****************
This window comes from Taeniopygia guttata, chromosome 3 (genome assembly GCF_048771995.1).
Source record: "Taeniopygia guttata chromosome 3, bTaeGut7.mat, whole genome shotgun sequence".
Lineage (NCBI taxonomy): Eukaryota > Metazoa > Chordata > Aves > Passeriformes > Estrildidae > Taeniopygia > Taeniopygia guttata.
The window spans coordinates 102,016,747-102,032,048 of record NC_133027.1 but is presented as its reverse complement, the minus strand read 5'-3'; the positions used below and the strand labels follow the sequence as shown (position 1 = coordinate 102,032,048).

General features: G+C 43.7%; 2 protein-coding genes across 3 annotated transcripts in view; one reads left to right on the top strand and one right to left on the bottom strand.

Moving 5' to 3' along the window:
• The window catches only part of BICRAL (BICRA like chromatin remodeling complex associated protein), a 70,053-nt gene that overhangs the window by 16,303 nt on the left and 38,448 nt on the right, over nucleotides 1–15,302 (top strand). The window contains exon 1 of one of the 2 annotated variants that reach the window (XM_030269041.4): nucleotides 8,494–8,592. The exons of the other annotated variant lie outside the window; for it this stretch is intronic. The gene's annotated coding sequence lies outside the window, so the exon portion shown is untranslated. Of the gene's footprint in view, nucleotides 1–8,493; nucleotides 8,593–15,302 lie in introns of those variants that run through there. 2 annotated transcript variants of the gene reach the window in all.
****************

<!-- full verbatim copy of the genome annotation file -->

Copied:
This window comes from Taeniopygia guttata, chromosome 3 (genome assembly GCF_048771995.1).
Source record: "Taeniopygia guttata chromosome 3, bTaeGut7.mat, whole genome shotgun sequence".
Lineage (NCBI taxonomy): Eukaryota > Metazoa > Chordata > Aves > Passeriformes > Estrildidae > Taeniopygia > Taeniopygia guttata.
The window spans coordinates 102,016,747-102,032,048 of record NC_133027.1 but is presented as its reverse complement, the minus strand read 5'-3'; the positions used below and the strand labels follow the sequence as shown (position 1 = coordinate 102,032,048).

General features: G+C 43.7%; 2 protein-coding genes across 3 annotated transcripts in view; one reads left to right on the top strand and one right to left on the bottom strand.

Moving 5' to 3' along the window:
• The window catches only part of BICRAL (BICRA like chromatin remodeling complex associated protein), a 70,053-nt gene that overhangs the window by 16,303 nt on the left and 38,448 nt on the right, over nucleotides 1–15,302 (top strand). The window contains exon 1 of one of the 2 annotated variants that reach the window (XM_030269041.4): nucleotides 8,494–8,592. The exons of the other annotated variant lie outside the window; for it this stretch is intronic. The gene's annotated coding sequence lies outside the window, so the exon portion shown is untranslated. Of the gene's footprint in view, nucleotides 1–8,493; nucleotides 8,593–15,302 lie in introns of those variants that run through there. 2 annotated transcript variants of the gene reach the window in all.